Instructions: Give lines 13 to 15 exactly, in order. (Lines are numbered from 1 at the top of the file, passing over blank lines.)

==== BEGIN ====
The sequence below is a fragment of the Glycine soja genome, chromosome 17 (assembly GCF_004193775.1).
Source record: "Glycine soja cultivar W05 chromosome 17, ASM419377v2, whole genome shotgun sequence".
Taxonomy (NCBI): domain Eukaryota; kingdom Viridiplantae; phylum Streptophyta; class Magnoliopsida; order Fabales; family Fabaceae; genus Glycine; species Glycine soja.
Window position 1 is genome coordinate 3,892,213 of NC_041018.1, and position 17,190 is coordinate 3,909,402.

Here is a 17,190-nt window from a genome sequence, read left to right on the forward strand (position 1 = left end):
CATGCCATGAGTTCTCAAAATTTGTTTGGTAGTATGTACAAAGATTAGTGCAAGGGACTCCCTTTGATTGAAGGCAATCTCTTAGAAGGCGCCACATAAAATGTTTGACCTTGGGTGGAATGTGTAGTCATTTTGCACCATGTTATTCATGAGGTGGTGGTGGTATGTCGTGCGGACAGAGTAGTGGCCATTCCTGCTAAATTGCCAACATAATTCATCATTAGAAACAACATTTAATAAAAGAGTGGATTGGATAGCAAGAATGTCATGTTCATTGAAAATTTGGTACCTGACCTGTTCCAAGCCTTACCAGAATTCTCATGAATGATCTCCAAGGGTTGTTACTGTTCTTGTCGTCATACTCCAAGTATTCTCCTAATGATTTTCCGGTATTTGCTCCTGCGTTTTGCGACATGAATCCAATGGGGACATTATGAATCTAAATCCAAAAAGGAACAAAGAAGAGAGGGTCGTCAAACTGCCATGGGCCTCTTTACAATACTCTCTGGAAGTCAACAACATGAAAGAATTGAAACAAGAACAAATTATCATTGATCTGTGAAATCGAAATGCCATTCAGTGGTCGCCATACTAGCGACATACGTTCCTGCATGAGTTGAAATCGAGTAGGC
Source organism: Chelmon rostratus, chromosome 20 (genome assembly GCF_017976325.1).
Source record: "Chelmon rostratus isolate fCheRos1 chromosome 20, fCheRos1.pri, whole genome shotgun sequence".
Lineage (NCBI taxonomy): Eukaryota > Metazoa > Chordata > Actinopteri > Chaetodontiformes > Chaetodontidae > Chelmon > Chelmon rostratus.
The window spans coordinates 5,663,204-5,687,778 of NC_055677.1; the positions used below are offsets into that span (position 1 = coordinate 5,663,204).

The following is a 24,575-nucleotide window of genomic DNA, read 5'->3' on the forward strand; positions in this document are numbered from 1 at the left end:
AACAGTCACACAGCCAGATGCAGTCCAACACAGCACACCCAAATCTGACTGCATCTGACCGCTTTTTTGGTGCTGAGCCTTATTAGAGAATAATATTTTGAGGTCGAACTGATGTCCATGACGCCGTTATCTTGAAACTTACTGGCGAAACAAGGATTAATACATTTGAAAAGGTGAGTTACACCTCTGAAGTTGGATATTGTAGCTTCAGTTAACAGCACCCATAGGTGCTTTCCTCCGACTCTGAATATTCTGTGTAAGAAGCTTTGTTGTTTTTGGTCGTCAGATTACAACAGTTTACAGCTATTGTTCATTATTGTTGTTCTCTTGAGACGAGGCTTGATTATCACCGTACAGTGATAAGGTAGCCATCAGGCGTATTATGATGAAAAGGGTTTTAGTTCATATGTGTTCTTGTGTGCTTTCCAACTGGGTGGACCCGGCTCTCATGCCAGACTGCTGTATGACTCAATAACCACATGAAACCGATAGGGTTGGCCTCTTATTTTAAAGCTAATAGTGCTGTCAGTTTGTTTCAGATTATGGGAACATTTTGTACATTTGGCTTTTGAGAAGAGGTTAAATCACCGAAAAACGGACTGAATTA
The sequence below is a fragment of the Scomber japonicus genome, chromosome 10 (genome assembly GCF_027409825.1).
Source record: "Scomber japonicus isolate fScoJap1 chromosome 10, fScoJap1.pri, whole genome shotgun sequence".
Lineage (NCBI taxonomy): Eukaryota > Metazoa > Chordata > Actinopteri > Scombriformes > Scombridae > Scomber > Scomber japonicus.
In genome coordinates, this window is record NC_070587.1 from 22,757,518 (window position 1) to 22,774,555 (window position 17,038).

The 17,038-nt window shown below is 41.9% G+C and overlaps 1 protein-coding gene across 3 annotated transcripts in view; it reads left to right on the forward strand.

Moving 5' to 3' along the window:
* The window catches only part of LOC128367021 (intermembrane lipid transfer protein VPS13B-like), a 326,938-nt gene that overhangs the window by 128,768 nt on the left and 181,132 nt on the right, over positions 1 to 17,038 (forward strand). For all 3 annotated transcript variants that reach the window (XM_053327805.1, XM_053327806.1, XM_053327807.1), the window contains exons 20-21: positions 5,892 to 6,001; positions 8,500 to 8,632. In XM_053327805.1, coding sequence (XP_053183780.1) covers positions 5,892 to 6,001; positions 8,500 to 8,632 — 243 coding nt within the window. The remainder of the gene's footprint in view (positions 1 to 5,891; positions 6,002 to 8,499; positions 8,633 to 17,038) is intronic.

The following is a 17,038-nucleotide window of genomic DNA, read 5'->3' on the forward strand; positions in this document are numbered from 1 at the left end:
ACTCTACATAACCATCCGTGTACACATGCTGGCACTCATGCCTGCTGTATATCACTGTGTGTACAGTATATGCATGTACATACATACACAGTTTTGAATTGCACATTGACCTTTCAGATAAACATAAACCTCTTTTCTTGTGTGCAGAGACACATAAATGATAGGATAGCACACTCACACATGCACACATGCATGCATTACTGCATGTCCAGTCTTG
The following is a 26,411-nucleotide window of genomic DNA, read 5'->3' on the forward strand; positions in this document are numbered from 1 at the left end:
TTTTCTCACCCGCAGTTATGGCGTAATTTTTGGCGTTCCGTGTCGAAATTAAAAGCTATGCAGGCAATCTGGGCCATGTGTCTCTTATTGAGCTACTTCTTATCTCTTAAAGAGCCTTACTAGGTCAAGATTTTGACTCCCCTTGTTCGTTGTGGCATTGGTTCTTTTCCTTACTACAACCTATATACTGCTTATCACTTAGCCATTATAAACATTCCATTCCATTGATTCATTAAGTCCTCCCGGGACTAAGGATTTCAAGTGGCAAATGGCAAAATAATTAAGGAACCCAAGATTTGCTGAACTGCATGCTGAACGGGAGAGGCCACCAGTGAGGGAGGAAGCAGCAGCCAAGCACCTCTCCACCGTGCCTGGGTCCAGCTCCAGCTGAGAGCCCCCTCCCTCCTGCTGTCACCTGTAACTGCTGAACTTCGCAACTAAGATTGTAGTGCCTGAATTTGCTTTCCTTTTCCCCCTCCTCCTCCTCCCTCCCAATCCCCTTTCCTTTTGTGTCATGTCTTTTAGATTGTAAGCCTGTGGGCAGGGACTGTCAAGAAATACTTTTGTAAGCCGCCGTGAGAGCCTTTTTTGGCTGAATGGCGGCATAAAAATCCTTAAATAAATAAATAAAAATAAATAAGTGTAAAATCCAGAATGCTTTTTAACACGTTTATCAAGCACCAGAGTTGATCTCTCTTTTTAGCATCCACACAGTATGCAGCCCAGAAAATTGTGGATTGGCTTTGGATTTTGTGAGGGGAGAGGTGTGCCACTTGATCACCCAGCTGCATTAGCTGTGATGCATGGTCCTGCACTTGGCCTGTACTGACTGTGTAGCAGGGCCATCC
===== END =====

The sequence below is a fragment of the Scomber japonicus genome, chromosome 10 (genome assembly GCF_027409825.1).
Source record: "Scomber japonicus isolate fScoJap1 chromosome 10, fScoJap1.pri, whole genome shotgun sequence".
Lineage (NCBI taxonomy): Eukaryota > Metazoa > Chordata > Actinopteri > Scombriformes > Scombridae > Scomber > Scomber japonicus.